The Nigerian music industry has called on President Muhammadu Buhari to kick-start an intellectual property revolution in Nigeria. This was made known in a statement issued by Chief Tony Okoroji, Chairman, Copyright Society of Nigeria (COSON) on the ‘State of the Nigerian Music Industry’ on the occasion of the annual ‘No Music Day’. ‘No Music Day’ is an annual event held on September 1 in Nigeria, to draw attention to the widespread infringement of the rights of song writers, composers, performers, music publishers, record labels and other stakeholders in the music industry in Nigeria.
Said Chief Okoroji, “We, in the Nigerian music industry today call on President Muhammadu Buhari to spark an intellectual property revolution in Nigeria, without delay. It is our view that in a world which is rapidly being swept over by the digital economy and the digital revolution, the Nigerian nation will hugely regret it if it does not quickly tool itself with the full understanding of the concept of intellectual property and the economic necessity to defend intellectual property rights.
Commenting on the wrong approach taken by past governments on the total dependence on crude oil to generate revenue for the Nigerian economy, Chief Okoroji tasked the government of President Buhari to take proactive steps in boosting the Nigerian creative sector by enforcing the laws on intellectual property rights. He said, ‘The theme of this year’s celebration, ‘Music, the untapped alternative to crude oil’ encapsulates our long sung message to several past governments of Nigeria. This is the first ‘No Music Day’ under the tenure of President Muhammadu Buhari, a period of important soul searching for the Nigerian nation. It may have become clear to many that the days when oil ruled the world may have gone for good. We may indeed have seen the last of the era of the 100 dollars a barrel of crude oil. Our crude oil of the future may have to be drilled from the ingenuity of young Nigerians. That ingenuity can be seen in how wide our music, movies, literature, fashion, programming and similar products of the creative endeavour are in demand across the world. This is clearly an area in which Nigeria has significant comparative advantage. Unfortunately, both at home and abroad, these creative products are being stolen with impunity without our nation seeming to understand the impact on our economy.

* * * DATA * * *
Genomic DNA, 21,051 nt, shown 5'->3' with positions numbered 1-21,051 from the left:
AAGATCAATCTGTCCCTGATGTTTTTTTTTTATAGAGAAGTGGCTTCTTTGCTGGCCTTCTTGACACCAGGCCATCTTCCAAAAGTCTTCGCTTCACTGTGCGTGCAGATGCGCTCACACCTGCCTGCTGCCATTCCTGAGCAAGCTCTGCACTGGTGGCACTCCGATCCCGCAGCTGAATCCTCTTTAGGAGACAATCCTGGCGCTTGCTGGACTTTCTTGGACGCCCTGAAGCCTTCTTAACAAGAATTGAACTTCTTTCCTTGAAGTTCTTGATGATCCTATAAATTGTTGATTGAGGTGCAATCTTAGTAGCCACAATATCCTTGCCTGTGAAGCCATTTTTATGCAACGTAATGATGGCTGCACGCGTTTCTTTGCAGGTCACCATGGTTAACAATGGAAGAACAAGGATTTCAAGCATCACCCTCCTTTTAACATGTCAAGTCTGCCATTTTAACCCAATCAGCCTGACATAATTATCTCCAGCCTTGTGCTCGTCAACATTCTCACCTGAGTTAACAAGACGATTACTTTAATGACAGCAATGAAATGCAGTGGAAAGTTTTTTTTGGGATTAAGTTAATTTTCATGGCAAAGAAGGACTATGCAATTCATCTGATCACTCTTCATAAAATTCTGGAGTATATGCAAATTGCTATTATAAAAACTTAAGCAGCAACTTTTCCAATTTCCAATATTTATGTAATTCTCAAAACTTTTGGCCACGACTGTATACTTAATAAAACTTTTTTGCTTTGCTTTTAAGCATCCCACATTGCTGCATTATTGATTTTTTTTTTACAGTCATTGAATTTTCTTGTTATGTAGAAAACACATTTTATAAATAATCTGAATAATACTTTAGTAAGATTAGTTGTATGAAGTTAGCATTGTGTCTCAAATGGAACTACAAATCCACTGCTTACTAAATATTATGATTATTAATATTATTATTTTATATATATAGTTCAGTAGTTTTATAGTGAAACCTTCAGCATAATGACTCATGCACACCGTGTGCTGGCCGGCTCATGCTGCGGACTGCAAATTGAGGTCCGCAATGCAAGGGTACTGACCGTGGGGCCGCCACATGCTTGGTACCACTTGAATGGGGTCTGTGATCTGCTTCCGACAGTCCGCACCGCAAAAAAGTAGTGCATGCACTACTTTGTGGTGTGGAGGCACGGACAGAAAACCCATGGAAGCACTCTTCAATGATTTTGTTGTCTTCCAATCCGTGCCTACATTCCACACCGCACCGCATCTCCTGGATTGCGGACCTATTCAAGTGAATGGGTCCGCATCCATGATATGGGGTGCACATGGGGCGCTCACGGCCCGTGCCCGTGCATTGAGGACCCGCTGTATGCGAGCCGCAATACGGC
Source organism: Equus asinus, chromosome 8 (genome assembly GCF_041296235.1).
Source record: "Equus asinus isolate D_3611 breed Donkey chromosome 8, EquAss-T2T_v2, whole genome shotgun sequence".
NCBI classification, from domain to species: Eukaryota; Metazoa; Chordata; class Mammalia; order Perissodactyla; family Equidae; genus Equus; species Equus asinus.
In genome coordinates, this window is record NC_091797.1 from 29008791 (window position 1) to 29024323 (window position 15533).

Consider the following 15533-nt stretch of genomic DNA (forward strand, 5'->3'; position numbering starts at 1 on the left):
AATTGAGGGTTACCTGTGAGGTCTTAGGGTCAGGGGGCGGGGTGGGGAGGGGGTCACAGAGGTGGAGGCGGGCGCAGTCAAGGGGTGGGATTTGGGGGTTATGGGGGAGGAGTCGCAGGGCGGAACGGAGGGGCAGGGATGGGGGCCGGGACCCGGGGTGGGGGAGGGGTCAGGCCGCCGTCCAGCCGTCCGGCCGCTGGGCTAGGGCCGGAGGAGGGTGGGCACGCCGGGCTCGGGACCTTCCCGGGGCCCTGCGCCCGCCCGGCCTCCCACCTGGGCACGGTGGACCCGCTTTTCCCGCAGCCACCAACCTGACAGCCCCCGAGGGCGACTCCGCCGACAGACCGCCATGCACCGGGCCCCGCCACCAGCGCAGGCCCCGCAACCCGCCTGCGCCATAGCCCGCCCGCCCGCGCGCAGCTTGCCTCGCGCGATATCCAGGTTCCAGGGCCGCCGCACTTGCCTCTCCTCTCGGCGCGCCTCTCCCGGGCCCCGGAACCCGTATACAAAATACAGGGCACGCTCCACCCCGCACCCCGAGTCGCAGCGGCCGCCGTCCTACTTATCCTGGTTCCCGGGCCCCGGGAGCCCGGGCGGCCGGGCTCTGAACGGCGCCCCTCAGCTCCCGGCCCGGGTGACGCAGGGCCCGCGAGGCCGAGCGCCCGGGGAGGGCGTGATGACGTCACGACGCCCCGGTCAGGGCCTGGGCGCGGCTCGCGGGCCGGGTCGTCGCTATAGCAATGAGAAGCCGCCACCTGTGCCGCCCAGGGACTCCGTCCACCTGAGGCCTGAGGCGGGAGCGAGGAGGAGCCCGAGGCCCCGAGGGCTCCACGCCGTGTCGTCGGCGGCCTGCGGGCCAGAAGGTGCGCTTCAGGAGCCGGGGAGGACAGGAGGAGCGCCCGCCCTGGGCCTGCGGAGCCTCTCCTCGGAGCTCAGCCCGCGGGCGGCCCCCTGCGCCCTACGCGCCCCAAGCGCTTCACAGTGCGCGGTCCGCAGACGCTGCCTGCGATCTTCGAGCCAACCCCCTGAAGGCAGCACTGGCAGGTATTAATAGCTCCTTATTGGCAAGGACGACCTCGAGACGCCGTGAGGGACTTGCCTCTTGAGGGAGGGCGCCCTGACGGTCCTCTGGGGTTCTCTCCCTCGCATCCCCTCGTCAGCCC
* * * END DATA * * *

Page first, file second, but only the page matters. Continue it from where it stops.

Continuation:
“We wish to underline the fact that the important investments required to actualize the hundreds of thousands of potential jobs which the Nigerian creative sector can generate and the billions of naira in revenue accruable to the nation will not take place except investors are guaranteed that their investments will be protected.
On the purpose for observing ‘No Music Day’, Chief Okoroji said, ‘We must ask all Nigerians to spare a thought for a world without music. What kind of world would that be? Every year, in marking ‘NO MUSIC DAY’, our objective has been to engage the Nigerian people and the various governments on the potential contributions of Nigerian music to the socio-economic development of the Nigerian nation and the necessity to fully deploy the substantial comparative advantage which our nation possesses in this area so as to provide hundreds of thousands of well-paying jobs to the teeming masses of Nigerian youth who parade the streets of our country with little hope.”
In commemoration of the day, broadcast stations were requested as has become the practice not to broadcast music between the hours of 8am-10am on Tuesday September 1, 2015 as a mark of solidarity with the nation’s creative industry which potentials have been limited by massive copyright infringement.
A substantial amount of broadcast time was dedicated to programs which highlight the significant abuse of the rights of creative people in Nigeria. Several broadcast stations such showed massive support for the day and engaged listeners and intellectual property experts on the road map for a more vibrant creative sector in a nation which crude oil has failed the economy.